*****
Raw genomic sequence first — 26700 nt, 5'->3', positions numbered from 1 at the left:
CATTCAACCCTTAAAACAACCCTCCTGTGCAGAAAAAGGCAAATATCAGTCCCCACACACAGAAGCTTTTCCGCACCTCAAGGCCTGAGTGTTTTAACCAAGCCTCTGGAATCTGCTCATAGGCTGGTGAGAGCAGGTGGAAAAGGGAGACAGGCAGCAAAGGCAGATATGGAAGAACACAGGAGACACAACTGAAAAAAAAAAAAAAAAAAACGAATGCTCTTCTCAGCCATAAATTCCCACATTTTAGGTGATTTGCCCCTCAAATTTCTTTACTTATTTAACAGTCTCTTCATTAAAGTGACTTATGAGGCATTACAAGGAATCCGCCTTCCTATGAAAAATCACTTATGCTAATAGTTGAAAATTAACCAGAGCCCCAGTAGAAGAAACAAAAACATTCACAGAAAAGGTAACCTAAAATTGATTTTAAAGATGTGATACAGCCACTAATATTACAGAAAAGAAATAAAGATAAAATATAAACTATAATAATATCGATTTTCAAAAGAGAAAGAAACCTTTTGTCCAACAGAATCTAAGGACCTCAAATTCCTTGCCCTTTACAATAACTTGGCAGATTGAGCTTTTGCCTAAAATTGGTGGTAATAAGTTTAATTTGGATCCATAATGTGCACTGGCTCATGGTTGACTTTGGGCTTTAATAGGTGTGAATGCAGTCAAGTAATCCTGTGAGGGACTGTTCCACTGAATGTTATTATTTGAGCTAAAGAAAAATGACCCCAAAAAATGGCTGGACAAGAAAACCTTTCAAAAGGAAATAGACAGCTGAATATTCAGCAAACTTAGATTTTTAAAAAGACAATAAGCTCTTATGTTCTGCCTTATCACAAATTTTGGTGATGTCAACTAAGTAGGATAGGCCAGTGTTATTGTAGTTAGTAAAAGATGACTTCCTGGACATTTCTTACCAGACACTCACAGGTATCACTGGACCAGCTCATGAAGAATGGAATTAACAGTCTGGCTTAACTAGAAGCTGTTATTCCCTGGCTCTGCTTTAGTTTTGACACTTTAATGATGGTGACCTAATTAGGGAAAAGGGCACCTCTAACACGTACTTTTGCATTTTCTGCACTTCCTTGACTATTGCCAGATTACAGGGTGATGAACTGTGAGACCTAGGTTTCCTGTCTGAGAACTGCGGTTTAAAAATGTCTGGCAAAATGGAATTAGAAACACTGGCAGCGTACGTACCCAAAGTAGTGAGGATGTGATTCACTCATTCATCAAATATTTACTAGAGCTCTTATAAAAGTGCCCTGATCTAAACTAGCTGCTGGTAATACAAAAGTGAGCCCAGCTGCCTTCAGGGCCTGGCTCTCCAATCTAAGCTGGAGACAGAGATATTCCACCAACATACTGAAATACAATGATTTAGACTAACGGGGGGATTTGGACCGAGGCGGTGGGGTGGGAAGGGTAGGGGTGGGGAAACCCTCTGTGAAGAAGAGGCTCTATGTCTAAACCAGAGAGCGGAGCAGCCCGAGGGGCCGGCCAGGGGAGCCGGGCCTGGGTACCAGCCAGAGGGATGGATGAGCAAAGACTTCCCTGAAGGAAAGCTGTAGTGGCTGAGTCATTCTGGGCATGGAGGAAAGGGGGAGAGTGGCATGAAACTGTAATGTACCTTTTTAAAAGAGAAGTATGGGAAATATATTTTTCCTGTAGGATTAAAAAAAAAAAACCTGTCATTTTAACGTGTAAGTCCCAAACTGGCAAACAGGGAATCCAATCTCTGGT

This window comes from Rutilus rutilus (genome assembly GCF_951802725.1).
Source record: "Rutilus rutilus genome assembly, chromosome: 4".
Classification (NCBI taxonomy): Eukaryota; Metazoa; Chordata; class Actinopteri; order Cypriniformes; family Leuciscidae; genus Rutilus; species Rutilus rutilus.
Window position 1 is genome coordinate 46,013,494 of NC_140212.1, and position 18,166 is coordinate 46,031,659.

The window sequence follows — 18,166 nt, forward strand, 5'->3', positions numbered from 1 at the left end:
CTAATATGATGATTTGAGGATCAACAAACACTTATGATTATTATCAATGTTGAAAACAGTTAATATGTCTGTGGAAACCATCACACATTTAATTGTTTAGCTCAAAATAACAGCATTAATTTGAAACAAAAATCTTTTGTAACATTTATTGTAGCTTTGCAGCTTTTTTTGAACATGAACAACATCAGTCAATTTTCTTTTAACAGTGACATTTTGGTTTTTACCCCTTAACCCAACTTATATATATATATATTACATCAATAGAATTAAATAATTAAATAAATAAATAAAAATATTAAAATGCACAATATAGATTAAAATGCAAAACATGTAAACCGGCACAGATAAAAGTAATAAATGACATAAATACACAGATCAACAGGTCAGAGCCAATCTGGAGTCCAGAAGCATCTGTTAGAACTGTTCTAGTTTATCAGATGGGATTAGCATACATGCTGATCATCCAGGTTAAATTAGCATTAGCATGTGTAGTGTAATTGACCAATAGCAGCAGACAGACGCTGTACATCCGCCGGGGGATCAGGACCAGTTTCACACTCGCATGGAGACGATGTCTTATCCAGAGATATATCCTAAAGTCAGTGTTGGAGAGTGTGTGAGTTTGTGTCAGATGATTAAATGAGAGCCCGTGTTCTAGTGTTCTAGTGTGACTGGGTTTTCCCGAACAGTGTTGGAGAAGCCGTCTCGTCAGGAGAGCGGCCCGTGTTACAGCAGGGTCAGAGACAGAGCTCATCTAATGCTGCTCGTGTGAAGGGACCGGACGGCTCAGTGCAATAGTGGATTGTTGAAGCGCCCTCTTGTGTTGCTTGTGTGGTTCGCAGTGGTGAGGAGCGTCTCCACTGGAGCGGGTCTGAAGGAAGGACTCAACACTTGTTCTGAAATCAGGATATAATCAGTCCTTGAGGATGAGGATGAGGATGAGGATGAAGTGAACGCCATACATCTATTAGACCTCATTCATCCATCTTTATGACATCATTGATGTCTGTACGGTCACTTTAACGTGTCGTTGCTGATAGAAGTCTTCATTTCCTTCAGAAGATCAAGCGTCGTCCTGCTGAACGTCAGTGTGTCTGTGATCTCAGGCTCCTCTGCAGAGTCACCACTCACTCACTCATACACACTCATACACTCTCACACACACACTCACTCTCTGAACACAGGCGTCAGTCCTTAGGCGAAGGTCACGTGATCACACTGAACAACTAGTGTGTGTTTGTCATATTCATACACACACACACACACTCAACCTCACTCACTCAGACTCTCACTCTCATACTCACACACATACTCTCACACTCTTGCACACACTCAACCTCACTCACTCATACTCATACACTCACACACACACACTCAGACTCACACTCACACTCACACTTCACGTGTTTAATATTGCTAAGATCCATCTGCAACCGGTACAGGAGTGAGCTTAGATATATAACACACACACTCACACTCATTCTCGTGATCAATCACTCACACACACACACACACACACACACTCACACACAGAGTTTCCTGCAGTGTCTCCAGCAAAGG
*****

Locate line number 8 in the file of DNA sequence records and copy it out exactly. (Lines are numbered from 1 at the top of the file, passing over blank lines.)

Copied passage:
CTAATATGATGATTTGAGGATCAACAAACACTTATGATTATTATCAATGTTGAAAACAGTTAATATGTCTGTGGAAACCATCACACATTTAATTGTTTAGCTCAAAATAACAGCATTAATTTGAAACAAAAATCTTTTGTAACATTTATTGTAGCTTTGCAGCTTTTTTTGAACATGAACAACATCAGTCAATTTTCTTTTAACAGTGACATTTTGGTTTTTACCCCTTAACCCAACTTATATATATATATATTACATCAATAGAATTAAATAATTAAATAAATAAATAAAAATATTAAAATGCACAATATAGATTAAAATGCAAAACATGTAAACCGGCACAGATAAAAGTAATAAATGACATAAATACACAGATCAACAGGTCAGAGCCAATCTGGAGTCCAGAAGCATCTGTTAGAACTGTTCTAGTTTATCAGATGGGATTAGCATACATGCTGATCATCCAGGTTAAATTAGCATTAGCATGTGTAGTGTAATTGACCAATAGCAGCAGACAGACGCTGTACATCCGCCGGGGGATCAGGACCAGTTTCACACTCGCATGGAGACGATGTCTTATCCAGAGATATATCCTAAAGTCAGTGTTGGAGAGTGTGTGAGTTTGTGTCAGATGATTAAATGAGAGCCCGTGTTCTAGTGTTCTAGTGTGACTGGGTTTTCCCGAACAGTGTTGGAGAAGCCGTCTCGTCAGGAGAGCGGCCCGTGTTACAGCAGGGTCAGAGACAGAGCTCATCTAATGCTGCTCGTGTGAAGGGACCGGACGGCTCAGTGCAATAGTGGATTGTTGAAGCGCCCTCTTGTGTTGCTTGTGTGGTTCGCAGTGGTGAGGAGCGTCTCCACTGGAGCGGGTCTGAAGGAAGGACTCAACACTTGTTCTGAAATCAGGATATAATCAGTCCTTGAGGATGAGGATGAGGATGAGGATGAAGTGAACGCCATACATCTATTAGACCTCATTCATCCATCTTTATGACATCATTGATGTCTGTACGGTCACTTTAACGTGTCGTTGCTGATAGAAGTCTTCATTTCCTTCAGAAGATCAAGCGTCGTCCTGCTGAACGTCAGTGTGTCTGTGATCTCAGGCTCCTCTGCAGAGTCACCACTCACTCACTCATACACACTCATACACTCTCACACACACACTCACTCTCTGAACACAGGCGTCAGTCCTTAGGCGAAGGTCACGTGATCACACTGAACAACTAGTGTGTGTTTGTCATATTCATACACACACACACACACTCAACCTCACTCACTCAGACTCTCACTCTCATACTCACACACATACTCTCACACTCTTGCACACACTCAACCTCACTCACTCATACTCATACACTCACACACACACACTCAGACTCACACTCACACTCACACTTCACGTGTTTAATATTGCTAAGATCCATCTGCAACCGGTACAGGAGTGAGCTTAGATATATAACACACACACTCACACTCATTCTCGTGATCAATCACTCACACACACACACACACACACACACTCACACACAGAGTTTCCTGCAGTGTCTCCAGCAAAGG